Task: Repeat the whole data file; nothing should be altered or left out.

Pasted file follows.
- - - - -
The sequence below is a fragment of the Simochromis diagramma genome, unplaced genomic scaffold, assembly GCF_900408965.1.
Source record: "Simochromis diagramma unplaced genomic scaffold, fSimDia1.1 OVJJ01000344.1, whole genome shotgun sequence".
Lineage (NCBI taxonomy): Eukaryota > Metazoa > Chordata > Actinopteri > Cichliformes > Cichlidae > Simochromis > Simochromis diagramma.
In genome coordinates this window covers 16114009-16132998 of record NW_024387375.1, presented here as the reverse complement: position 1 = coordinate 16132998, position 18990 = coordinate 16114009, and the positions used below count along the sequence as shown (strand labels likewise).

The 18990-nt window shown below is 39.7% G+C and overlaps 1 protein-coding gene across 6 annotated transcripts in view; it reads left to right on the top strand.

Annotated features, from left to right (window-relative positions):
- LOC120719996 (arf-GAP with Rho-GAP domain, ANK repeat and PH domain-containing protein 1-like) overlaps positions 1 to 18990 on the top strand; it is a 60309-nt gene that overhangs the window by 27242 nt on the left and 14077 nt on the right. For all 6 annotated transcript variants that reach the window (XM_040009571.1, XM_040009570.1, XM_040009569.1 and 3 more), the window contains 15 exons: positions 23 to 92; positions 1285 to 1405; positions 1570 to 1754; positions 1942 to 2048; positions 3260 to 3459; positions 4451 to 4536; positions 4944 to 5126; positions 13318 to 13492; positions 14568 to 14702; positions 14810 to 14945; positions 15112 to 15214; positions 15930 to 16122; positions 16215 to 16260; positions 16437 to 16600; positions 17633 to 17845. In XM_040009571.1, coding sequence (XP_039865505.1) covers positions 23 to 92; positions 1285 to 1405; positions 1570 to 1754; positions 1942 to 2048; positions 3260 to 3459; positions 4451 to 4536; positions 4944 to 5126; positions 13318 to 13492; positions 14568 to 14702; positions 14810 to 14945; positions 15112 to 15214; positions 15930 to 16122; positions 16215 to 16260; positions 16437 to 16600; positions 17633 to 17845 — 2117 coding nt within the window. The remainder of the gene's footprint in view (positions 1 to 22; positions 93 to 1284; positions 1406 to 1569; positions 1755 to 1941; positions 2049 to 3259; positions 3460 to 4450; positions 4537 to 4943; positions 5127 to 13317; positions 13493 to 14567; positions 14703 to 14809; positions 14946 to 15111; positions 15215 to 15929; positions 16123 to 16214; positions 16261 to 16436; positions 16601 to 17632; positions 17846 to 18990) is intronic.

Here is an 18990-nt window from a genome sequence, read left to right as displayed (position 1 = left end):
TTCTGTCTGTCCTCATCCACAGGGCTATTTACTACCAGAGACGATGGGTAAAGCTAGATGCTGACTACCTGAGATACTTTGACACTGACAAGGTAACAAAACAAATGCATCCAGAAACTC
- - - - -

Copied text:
The sequence below is a fragment of the Simochromis diagramma genome, unplaced genomic scaffold, assembly GCF_900408965.1.
Source record: "Simochromis diagramma unplaced genomic scaffold, fSimDia1.1 OVJJ01000344.1, whole genome shotgun sequence".
Lineage (NCBI taxonomy): Eukaryota > Metazoa > Chordata > Actinopteri > Cichliformes > Cichlidae > Simochromis > Simochromis diagramma.
In genome coordinates this window covers 16114009-16132998 of record NW_024387375.1, presented here as the reverse complement: position 1 = coordinate 16132998, position 18990 = coordinate 16114009, and the positions used below count along the sequence as shown (strand labels likewise).

The 18990-nt window shown below is 39.7% G+C and overlaps 1 protein-coding gene across 6 annotated transcripts in view; it reads left to right on the top strand.

Annotated features, from left to right (window-relative positions):
- LOC120719996 (arf-GAP with Rho-GAP domain, ANK repeat and PH domain-containing protein 1-like) overlaps positions 1 to 18990 on the top strand; it is a 60309-nt gene that overhangs the window by 27242 nt on the left and 14077 nt on the right. For all 6 annotated transcript variants that reach the window (XM_040009571.1, XM_040009570.1, XM_040009569.1 and 3 more), the window contains 15 exons: positions 23 to 92; positions 1285 to 1405; positions 1570 to 1754; positions 1942 to 2048; positions 3260 to 3459; positions 4451 to 4536; positions 4944 to 5126; positions 13318 to 13492; positions 14568 to 14702; positions 14810 to 14945; positions 15112 to 15214; positions 15930 to 16122; positions 16215 to 16260; positions 16437 to 16600; positions 17633 to 17845. In XM_040009571.1, coding sequence (XP_039865505.1) covers positions 23 to 92; positions 1285 to 1405; positions 1570 to 1754; positions 1942 to 2048; positions 3260 to 3459; positions 4451 to 4536; positions 4944 to 5126; positions 13318 to 13492; positions 14568 to 14702; positions 14810 to 14945; positions 15112 to 15214; positions 15930 to 16122; positions 16215 to 16260; positions 16437 to 16600; positions 17633 to 17845 — 2117 coding nt within the window. The remainder of the gene's footprint in view (positions 1 to 22; positions 93 to 1284; positions 1406 to 1569; positions 1755 to 1941; positions 2049 to 3259; positions 3460 to 4450; positions 4537 to 4943; positions 5127 to 13317; positions 13493 to 14567; positions 14703 to 14809; positions 14946 to 15111; positions 15215 to 15929; positions 16123 to 16214; positions 16261 to 16436; positions 16601 to 17632; positions 17846 to 18990) is intronic.

Here is an 18990-nt window from a genome sequence, read left to right as displayed (position 1 = left end):
TTCTGTCTGTCCTCATCCACAGGGCTATTTACTACCAGAGACGATGGGTAAAGCTAGATGCTGACTACCTGAGATACTTTGACACTGACAAGGTAACAAAACAAATGCATCCAGAAACTC